Press contact:

Jochen Werne

Expedition Leader

Mail: ExpeditionLeader@AntarcticBlanc.com

Mobile & WhatsApp: +491752315879

Further links:

Website Expedition Antarctic Blanc: www.AntarcticBlanc.com

Government correspondence: http://antarcticblanc.com/about/honorary-supporters

Twitter: @AntarcticBlanc

Instagram: @AntarcticBlanc

Facebook: @AntarcticBlanc

VIDEO.  Official expedition trailer: https://youtu.be/Lx5tM6aiqxA

Austrian Polar Research Institute: http://www.polarresearch.at

UNEP Clean Seas Initiative: http://antarcticblanc.com/environmental-research/un-environment-initiative-cleanseas

Antarctic Treaty & Environmental Protection: http://antarcticblanc.com/environmental-research/the-protocol-on-environmental-protection-to-the-antarctic-treaty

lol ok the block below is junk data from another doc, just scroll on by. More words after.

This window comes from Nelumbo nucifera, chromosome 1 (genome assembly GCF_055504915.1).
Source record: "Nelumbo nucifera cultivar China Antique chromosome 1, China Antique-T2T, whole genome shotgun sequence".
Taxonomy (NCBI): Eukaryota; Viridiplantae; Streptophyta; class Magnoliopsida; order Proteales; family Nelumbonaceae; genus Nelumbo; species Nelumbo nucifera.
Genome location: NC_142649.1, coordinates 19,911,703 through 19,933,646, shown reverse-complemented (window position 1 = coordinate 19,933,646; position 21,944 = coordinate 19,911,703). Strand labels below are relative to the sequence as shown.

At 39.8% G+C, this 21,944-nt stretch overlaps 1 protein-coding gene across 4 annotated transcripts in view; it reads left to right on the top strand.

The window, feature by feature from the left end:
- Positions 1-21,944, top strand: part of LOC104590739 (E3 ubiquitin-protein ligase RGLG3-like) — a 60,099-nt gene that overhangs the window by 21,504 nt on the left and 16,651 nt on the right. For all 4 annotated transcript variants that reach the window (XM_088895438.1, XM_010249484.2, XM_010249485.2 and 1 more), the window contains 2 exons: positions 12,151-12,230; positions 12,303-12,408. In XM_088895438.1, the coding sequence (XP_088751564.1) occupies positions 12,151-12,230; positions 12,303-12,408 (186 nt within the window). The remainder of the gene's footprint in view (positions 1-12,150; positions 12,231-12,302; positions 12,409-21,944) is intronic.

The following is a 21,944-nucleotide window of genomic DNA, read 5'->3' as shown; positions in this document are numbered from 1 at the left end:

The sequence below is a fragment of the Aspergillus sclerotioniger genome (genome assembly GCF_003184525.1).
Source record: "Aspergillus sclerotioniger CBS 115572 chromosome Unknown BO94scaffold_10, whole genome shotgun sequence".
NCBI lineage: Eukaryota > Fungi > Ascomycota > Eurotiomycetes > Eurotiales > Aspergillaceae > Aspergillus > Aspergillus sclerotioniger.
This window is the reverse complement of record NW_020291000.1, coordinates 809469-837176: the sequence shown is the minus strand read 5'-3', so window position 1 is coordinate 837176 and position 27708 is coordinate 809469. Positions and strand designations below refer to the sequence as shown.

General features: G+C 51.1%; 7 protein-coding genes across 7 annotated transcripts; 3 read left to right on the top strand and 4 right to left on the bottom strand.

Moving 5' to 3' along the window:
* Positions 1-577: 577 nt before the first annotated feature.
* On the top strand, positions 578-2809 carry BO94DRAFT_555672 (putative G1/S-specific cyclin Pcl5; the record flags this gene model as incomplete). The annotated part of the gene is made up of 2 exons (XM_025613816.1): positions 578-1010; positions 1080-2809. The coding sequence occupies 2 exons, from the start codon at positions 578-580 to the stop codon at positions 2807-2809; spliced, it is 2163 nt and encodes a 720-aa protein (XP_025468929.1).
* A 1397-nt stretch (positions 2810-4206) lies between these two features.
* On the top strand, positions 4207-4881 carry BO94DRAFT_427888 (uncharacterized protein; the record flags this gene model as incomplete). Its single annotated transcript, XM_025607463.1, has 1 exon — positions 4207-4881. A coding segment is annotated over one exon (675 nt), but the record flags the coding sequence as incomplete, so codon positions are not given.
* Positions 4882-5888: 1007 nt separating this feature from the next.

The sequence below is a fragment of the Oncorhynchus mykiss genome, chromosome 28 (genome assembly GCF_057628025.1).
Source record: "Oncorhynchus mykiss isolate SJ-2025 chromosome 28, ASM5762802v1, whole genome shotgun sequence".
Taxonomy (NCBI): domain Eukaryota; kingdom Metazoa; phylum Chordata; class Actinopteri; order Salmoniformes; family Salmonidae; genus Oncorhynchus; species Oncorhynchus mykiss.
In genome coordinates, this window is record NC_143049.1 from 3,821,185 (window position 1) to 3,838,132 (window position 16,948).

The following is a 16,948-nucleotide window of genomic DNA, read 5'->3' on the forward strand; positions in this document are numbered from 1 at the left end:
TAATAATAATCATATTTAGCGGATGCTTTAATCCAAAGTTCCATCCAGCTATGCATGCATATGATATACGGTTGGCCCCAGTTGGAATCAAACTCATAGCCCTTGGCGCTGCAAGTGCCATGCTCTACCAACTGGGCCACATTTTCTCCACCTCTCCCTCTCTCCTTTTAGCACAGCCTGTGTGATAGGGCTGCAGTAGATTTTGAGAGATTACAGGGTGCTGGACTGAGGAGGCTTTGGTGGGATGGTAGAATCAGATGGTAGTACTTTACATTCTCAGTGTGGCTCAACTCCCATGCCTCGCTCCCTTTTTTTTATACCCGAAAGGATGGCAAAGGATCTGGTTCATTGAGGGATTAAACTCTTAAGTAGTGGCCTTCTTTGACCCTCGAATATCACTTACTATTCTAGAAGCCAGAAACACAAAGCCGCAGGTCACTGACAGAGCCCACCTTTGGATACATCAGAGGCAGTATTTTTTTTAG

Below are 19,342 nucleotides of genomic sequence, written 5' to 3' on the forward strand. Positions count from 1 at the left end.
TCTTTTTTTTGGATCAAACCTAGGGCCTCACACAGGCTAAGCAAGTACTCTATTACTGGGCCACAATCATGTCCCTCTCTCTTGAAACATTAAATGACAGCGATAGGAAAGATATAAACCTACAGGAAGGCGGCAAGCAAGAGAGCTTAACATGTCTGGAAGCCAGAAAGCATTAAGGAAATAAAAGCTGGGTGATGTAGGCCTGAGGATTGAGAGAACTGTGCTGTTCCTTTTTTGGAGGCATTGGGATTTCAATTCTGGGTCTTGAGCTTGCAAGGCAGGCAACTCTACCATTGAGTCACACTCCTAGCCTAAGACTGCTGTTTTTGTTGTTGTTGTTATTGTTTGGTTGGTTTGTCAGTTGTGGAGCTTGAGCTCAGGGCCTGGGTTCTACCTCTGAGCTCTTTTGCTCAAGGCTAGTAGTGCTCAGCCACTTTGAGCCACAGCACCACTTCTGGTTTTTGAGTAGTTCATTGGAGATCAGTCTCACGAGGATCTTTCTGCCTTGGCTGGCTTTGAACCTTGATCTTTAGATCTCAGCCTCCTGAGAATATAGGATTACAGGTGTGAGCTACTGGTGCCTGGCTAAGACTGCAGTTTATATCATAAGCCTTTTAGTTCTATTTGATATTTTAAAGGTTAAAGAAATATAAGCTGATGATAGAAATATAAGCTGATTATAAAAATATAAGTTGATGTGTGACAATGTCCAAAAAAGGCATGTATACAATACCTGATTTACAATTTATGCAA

Federal Environment Agency: http://antarcticblanc.com/environmental-research/official-expedition-meeting-with-the-german-environmental-agency-umweltbundesamt

Global Offshore Sailing Team: http://antarcticblanc.com/about/global-offshore-sailing-team

International Maritime Museum Hamburg: www.IMMHH.de

German Society for Maritime and Naval History e.V.: www.marinegeschichte.de

Yacht Club de Monaco: www.YCM.mc

Royal Cinque Ports Yacht Club: www.RCPYC.org.uk

Picture credits: Picture 1 & 2 © Expedition Antarctic Blanc / Picture 3 © Dr. Oliver Picht / Picture 4 © Cedena / Picture 5 © Axel BASTELLO / Palais Princier

The bank is perceived as a brand

Original Source in German: published on Oct 5, 2018 – “Die Bank wird als Marke wahrgenommen” Translation by DeepL Pro

Author: Angelika Breinich-Schilly interviewed Jochen Werne, Director Marketing, Business Development, Treasury & Payment Services at Bankhaus August Lenz.

Banks need to do a lot to keep pace in an increasingly digital world. In an interview with Springer Professional, Jochen Werne from Bankhaus August Lenz talks about the challenges they have to face and the right strategies.